Chris Henry is an experienced museum professional with twenty years’ experience in the museum profession. He started his career at the Royal Armouries at the Tower of London and is now Director of Heritage at Surgeons’ Hall Museums. He has completed several large projects including the Royal Armouries at Leeds and the Royal Artillery Museum at Woolwich, and has worked at every level of the sector. He has appeared on many television and radio programmes and is a regular contributor to industry journals and publications, publishing eleven books during his career.

Willemijn Simon van Leeuwen, Founder and CEO, GeoFort

Presenting: GeoFort

Since 2006 Dr Willemijn Simon van Leeuwen is founder and CEO of the science center GeoFort. Her passion is to make sence of fun of dull looking geo-ICT topics. Willemijn studied cartography and GIS at the University of Utrecht and obtained her master degree in 1996.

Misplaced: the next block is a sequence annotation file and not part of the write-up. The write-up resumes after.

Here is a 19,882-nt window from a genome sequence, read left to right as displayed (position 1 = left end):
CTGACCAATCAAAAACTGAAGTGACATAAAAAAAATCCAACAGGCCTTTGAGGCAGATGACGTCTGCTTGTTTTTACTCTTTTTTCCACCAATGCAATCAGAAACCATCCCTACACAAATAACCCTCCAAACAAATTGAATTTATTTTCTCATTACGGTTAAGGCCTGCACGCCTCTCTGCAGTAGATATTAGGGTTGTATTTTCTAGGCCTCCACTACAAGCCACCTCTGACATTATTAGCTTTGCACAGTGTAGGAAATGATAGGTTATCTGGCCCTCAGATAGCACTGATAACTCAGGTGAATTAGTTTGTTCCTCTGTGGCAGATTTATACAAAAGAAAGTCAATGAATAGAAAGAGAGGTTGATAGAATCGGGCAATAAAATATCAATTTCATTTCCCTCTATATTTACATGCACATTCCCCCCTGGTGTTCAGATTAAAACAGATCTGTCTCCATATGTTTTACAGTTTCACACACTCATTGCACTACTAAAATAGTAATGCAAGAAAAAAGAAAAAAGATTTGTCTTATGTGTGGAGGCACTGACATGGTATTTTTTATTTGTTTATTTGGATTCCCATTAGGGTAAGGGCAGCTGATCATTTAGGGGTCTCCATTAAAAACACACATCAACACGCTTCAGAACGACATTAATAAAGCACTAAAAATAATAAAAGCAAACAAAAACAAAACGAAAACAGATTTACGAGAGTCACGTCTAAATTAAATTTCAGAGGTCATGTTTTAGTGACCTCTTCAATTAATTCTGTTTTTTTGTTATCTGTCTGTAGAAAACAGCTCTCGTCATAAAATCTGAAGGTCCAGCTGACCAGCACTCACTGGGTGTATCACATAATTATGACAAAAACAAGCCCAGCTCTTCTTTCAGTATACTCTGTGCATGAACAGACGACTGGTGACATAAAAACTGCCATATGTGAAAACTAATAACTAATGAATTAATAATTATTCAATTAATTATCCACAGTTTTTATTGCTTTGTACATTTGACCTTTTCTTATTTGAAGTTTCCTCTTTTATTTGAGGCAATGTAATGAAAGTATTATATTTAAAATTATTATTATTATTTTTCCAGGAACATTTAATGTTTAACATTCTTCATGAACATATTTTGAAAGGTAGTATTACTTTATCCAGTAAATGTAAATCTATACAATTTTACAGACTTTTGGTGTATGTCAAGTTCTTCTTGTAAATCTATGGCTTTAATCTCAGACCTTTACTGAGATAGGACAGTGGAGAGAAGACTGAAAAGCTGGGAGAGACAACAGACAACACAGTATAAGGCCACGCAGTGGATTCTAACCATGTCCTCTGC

António Tavares, Chairman, Santa Casa da Misericórdia do Porto

Presenting: Museu da Misericórdia

António Tavares holds a degree in Law and a PhD in Political Science, Citizenship and International Relations. He was a member of the Portuguese Parliament and is currently the Chairman of the Santa Casa da Misericórdia do Porto, which includes the MMIPO, the Mercy Museum of Porto.

David Adshead, Director, The Attingham Trust

Presenting: Wimpole Hall’s Gothic Tower in Wimpole